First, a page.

Last week, the U.S. Supreme Court upheld a broader definition of what qualifies as racial discrimination under the Fair Housing Act of 1968 to include not only overt discrimination, but also policies that may seem fair on the surface, yet nevertheless adversely affect minorities.
The court ruled 5-4 in favor of a nonprofit group, which had argued that a Texas agency’s tax incentives for providing low-income housing were discriminatory because they caused minorities to be segregated to high-poverty areas – areas with worse schools, higher mortality rates and fewer opportunities overall.
Income segregation has increased over the past three decades in 27 of the largest 30 metropolitan areas across the U.S., according to a 2012 Pew Research Center report. In Dallas and many of the other metro areas we mapped, there were clear divisions between low-income neighborhoods and middle- and upper-income areas, as well as divisions along racial lines.
Our analysis found that, in the Dallas-Fort Worth-Arlington and Houston metros, 37% of low-income households (those that take in less than 67% of the metro area’s median annual household income, for example less than $38,000 in Dallas) are located in census tracts in which at least half of households are low-income. Residential concentration among upper-income households (defined as making at least 200% of the metro area’s median household income, for example at least $113,000 in Dallas) is also high in Texas. Houston and Dallas topped the charts among the 10 largest metropolitan areas, with 24% and 23%, respectively, of upper-income households lying in census tracts that were at least half upper-income.
Overall, these cities (along with the San Antonio metro area) had the highest Residential Income Segregation Index (RISI) scores among the country’s largest metropolitan areas in 2010; Dallas scored 60 points on our 200-point scale, where 200 signifies complete segregation by income. Meanwhile, the median RISI score for America’s top 10 metropolitan areas was 50, and Boston scored only a 36.
However, our 2012 report also found that residential segregation by income is still less prevalent than segregation by race, despite the fact that black-white segregation has been falling for decades nationally.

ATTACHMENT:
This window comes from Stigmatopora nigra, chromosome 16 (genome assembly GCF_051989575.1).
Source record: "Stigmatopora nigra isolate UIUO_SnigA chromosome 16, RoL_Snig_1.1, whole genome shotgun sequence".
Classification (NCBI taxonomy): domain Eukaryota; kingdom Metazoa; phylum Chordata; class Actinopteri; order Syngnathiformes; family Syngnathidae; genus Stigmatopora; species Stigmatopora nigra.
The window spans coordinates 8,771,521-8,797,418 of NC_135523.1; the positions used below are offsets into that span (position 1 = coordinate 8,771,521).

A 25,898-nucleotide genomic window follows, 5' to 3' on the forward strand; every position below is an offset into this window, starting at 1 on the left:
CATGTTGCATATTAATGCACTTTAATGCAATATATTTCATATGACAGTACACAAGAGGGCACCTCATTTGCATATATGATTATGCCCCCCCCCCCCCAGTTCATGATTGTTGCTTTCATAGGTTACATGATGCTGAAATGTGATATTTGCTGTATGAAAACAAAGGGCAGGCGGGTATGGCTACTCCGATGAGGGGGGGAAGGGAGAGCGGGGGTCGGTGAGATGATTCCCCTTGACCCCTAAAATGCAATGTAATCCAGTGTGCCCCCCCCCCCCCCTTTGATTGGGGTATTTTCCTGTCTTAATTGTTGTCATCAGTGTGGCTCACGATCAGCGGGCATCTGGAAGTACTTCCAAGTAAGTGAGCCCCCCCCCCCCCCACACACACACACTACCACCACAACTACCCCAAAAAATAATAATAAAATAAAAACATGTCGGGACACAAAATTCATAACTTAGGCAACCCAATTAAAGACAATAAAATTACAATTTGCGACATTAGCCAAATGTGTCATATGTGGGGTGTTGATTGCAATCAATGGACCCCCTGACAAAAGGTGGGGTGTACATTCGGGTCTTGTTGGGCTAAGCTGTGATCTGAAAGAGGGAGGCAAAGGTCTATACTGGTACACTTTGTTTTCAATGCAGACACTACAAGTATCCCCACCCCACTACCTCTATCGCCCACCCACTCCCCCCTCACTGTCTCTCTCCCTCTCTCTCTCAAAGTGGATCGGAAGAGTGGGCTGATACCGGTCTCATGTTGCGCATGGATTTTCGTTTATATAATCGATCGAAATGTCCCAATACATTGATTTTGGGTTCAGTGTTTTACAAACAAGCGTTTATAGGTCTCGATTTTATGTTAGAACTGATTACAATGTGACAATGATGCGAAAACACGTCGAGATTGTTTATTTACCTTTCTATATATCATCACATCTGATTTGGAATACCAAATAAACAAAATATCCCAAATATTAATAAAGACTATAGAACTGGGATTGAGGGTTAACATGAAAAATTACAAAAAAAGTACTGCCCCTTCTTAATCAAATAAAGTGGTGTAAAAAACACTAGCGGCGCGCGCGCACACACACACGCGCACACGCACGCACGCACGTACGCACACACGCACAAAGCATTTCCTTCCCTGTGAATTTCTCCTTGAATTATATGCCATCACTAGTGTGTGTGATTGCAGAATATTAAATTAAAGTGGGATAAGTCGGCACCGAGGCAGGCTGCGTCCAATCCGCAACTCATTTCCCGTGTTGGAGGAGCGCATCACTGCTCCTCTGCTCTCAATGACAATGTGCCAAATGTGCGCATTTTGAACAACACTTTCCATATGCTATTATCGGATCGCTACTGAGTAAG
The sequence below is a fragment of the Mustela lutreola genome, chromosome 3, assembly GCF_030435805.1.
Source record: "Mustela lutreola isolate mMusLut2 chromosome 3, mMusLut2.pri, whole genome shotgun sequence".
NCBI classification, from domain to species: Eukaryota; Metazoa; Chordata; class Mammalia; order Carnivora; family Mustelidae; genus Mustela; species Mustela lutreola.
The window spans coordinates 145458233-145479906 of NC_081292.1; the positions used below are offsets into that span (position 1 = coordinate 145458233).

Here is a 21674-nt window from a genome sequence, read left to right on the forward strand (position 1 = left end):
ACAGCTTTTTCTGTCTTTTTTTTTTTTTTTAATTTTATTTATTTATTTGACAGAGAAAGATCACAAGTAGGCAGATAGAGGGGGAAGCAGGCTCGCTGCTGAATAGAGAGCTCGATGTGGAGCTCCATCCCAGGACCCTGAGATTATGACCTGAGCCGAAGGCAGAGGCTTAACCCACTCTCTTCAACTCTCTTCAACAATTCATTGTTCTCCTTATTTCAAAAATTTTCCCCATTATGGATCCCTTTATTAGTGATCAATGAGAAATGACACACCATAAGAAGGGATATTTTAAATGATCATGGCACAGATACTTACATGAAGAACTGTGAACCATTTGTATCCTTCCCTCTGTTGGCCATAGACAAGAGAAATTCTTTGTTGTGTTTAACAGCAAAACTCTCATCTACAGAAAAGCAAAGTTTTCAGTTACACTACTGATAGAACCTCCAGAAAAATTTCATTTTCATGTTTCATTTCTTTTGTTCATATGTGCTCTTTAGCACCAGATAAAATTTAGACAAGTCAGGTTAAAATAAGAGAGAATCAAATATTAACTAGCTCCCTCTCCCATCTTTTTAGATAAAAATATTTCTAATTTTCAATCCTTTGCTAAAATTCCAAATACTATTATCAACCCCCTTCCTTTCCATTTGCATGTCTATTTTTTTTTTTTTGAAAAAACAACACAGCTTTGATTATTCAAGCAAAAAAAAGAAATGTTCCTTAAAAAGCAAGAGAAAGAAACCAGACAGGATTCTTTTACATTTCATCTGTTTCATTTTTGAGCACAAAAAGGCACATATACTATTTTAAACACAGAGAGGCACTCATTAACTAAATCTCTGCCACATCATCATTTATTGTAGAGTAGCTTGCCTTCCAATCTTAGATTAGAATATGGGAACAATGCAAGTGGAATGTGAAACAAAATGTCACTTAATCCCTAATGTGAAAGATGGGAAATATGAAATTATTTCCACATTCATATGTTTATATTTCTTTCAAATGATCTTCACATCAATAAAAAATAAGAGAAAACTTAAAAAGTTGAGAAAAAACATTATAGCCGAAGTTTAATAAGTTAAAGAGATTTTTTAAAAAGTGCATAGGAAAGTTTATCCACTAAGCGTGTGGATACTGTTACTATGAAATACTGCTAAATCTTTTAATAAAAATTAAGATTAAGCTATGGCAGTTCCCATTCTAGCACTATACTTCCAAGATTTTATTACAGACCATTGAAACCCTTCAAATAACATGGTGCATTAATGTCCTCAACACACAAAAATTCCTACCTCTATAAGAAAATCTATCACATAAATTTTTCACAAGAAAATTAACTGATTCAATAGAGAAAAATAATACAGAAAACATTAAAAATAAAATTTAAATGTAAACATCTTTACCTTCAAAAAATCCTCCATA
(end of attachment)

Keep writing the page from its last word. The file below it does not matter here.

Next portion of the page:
We mapped the Dallas metropolitan area by race of the head of household and by household income using data from the Census Bureau’s American Community Survey five-year estimates, centered on 2008 – the year the Supreme Court case on housing discrimination was filed. Census tracts with more than 50% of households headed by non-Hispanics whites were considered majority white, while all others were considered majority non-white.
Looking at the income and race maps shows a great deal of overlap between areas that are predominantly low-income and areas that are predominantly non-white in Dallas. There are 1,311 populated census tracts in the Dallas metropolitan area, and 19% of those are predominantly minority and majority low-income. Most of these are located in the southern part of the city of Dallas, separated from wealthier areas by Interstate 30, or in downtown Fort Worth.
Of the 306 majority lower-income census tracts in the Dallas-Fort Worth area, 83% are predominantly non-white. Meanwhile, 95% of the 108 majority upper-income tracts are predominantly non-Hispanic white. Majority middle- and mixed-income tracts that are predominantly non-Hispanic white account for 52% of the Dallas metropolitan tracts, located mostly in suburban areas.